A Competitor’s View.
By Jo Hill
Now, I would not call myself an elite athlete – in fact I’m far from it, but there is something about a challenge that I can’t resist, and the St Ives Biathlon draws me in every year. Biathlon means a run and a swim, with the run first, meaning that you swim right the way up to the finish line. And this is a very public finish line – right in front of the Sloop Inn in St Ives harbour.
This year it’s the 16th Biathlon, an event that is organised by St Ives Surf Life Saving Club to raise much needed funds for equipment and kit for its many members. For those of you not familiar with surf lifesaving, it’s the sport that keeps beach lifeguards fit and ready for action, with many of the club’s members going on to qualify as beach lifeguards when they are old enough. The club sessions also teach sea competence and safety awareness to local children alongside competing against other clubs in Cornwall, Devon and Wales.
The atmosphere of the Biathlon grips the whole town. Around 200 competitors take part each year, and the area in front of the Sloop on the harbour front starts to fill up with twitching, nervous athletes from early afternoon. These athletes study each other and the sea conditions, many already wearing the iconic Biathlon T-shirt given to all competitors. Some of the cooler ones wear a T-shirt from a previous year – a good way to psyche out the opposition! There is anticipation for the race itself, but even those not competing look forward to Biathlon night as a great celebration when St Ives is in party mode. There is a stage outside the Sloop with live music to coincide with the event, and as everyone who competes gets a free beer token, the night always goes with a swing.
There are three events – a junior race first for those aged between 12 and 16, with a shorter run to Porthminster Beach and a swim round some buoys a short distance off the shore and back to the finishing line in front of the Sloop. The novice race takes place next, with those older than 16 who may not have much experience of competition taking advantage of the shorter route. The main event was originally called the Sloop Slog, and having done it a few times, I can safely say that the name says it all.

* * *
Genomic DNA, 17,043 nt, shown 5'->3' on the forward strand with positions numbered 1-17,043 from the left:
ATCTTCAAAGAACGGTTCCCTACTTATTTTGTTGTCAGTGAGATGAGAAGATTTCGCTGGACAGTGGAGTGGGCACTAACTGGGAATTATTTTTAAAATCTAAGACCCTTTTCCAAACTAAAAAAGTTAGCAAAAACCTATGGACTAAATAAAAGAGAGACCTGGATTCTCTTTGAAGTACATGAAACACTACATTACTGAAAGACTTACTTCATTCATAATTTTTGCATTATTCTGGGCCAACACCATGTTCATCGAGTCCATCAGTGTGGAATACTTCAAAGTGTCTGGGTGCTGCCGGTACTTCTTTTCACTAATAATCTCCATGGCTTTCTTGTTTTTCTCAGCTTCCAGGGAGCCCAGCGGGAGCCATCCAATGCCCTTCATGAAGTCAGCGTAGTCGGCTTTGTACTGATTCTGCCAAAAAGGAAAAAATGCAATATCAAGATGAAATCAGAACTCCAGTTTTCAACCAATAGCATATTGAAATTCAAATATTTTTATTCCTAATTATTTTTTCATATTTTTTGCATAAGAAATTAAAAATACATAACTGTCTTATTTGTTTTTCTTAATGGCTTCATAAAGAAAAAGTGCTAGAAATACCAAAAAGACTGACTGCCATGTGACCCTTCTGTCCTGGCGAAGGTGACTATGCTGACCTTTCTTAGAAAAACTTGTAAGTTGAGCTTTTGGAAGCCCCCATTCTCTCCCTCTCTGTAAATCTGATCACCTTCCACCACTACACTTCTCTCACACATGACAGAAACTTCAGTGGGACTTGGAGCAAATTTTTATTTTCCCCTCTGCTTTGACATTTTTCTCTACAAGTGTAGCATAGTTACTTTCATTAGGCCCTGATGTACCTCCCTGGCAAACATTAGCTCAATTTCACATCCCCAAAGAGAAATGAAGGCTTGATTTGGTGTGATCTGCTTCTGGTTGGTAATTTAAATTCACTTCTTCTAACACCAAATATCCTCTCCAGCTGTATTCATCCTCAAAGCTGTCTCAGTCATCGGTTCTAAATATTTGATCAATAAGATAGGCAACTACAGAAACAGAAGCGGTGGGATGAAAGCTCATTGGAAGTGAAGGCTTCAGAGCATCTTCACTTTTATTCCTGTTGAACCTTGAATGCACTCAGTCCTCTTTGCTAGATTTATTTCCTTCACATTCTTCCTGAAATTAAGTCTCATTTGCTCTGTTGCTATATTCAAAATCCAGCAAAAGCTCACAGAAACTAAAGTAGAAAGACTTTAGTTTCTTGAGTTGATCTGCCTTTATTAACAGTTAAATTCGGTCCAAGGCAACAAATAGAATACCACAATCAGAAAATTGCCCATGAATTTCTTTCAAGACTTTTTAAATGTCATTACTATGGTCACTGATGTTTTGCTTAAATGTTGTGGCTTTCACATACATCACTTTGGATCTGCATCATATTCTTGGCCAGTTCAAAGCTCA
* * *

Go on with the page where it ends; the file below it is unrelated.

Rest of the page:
The start line is just in front of the Sloop, and most competitors wear their wetsuits half on, with goggles and compulsory, brightly coloured swim hat in hand. The run route would be lovely if you were having a gentle stroll, but running through town, up the steep hill by the Porthminster Café and along the coastal path with bystanders cheering you on it turns into a real mission. Thankfully, its only 2km long, and the downhill part comes just as you think you can’t do much more, and leaves you looking a bit fresher as you reach the next wave of spectators at Carbis Bay Beach. The next challenge is to fling your trainers at one of the volunteer marshalls and find someone in the crowd to do up your wetsuit zip. This is a really tricky part, as those of you who have put a wetsuit on when you’re sweaty will know. In my first Biathlon, I had someone primed to help me get my arms in, but they were so efficient I ended up with my hat and goggles stuck down the front of my suit – I had tucked them there so I wouldn’t have to carry them on the run. Cue a bit of reorganisation before hitting the sea!
The swim out to the point from Carbis Bay Beach is the toughest part. Hitting the cold sea makes your lungs shrink so you can’t breathe, and you have to give yourself a major talking to just to keep going. The tide is against you, and you never seem to reach the headland. You can smell the diesel fumes from the water cover jet skis and the view underwater is of the odd jellyfish and the flailing legs of other swimmers. Once you are alongside Porthminster Beach you seem to fly, and the camera lights popping make you feel like a celebrity as you drag your jelly legs up the slipway to cross the finish line. Someone takes your timing tag off your leg because bending down and breathing at the same time is suddenly impossible, and the sense of triumph starts to kick in. You put your t-shirt on, swap your tokens for a pint and a pasty and then the fun begins! The whole town buzzes – most people seem to be wearing the same t-shirt and out to seriously enjoy themselves.
Even if you don’t fancy the 2km run and swim, the St Ives Biathlon is a great event with a fabulous atmosphere. Athletes come from miles away to take on the challenge, and locals come out in force to watch the swimmers powering through the water. The winner usually gets back in just over half an hour, an amazing feat. Grab a vantage point in one of the wharfside bars or restaurants and experience the Biathlon in comfort, or – do you dare take on the challenge yourself?
Thinking of coming down for the event? Browse all of our cottages in and around St Ives